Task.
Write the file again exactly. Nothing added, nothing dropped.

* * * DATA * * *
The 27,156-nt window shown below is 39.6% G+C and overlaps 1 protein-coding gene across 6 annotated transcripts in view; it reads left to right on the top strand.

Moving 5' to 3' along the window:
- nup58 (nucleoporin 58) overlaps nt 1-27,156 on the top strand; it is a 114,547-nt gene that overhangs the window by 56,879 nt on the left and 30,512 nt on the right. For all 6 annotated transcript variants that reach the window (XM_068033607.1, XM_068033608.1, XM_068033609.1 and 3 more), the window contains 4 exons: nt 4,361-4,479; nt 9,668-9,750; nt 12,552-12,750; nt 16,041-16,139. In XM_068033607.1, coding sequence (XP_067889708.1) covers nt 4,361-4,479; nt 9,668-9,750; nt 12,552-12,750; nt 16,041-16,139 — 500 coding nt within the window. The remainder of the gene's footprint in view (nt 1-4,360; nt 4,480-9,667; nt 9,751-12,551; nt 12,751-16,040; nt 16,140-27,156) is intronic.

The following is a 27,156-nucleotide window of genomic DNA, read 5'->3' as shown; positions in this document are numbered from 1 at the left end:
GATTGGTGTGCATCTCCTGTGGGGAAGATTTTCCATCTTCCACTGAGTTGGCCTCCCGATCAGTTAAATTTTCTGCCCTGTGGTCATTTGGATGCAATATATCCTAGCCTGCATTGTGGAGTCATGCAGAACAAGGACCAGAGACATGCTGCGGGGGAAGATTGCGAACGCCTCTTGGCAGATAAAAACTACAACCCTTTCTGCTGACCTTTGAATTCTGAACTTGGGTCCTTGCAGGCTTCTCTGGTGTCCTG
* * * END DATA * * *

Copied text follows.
The 27,156-nt window shown below is 39.6% G+C and overlaps 1 protein-coding gene across 6 annotated transcripts in view; it reads left to right on the top strand.

Moving 5' to 3' along the window:
- nup58 (nucleoporin 58) overlaps nt 1-27,156 on the top strand; it is a 114,547-nt gene that overhangs the window by 56,879 nt on the left and 30,512 nt on the right. For all 6 annotated transcript variants that reach the window (XM_068033607.1, XM_068033608.1, XM_068033609.1 and 3 more), the window contains 4 exons: nt 4,361-4,479; nt 9,668-9,750; nt 12,552-12,750; nt 16,041-16,139. In XM_068033607.1, coding sequence (XP_067889708.1) covers nt 4,361-4,479; nt 9,668-9,750; nt 12,552-12,750; nt 16,041-16,139 — 500 coding nt within the window. The remainder of the gene's footprint in view (nt 1-4,360; nt 4,480-9,667; nt 9,751-12,551; nt 12,751-16,040; nt 16,140-27,156) is intronic.

The following is a 27,156-nucleotide window of genomic DNA, read 5'->3' as shown; positions in this document are numbered from 1 at the left end:
GATTGGTGTGCATCTCCTGTGGGGAAGATTTTCCATCTTCCACTGAGTTGGCCTCCCGATCAGTTAAATTTTCTGCCCTGTGGTCATTTGGATGCAATATATCCTAGCCTGCATTGTGGAGTCATGCAGAACAAGGACCAGAGACATGCTGCGGGGGAAGATTGCGAACGCCTCTTGGCAGATAAAAACTACAACCCTTTCTGCTGACCTTTGAATTCTGAACTTGGGTCCTTGCAGGCTTCTCTGGTGTCCTG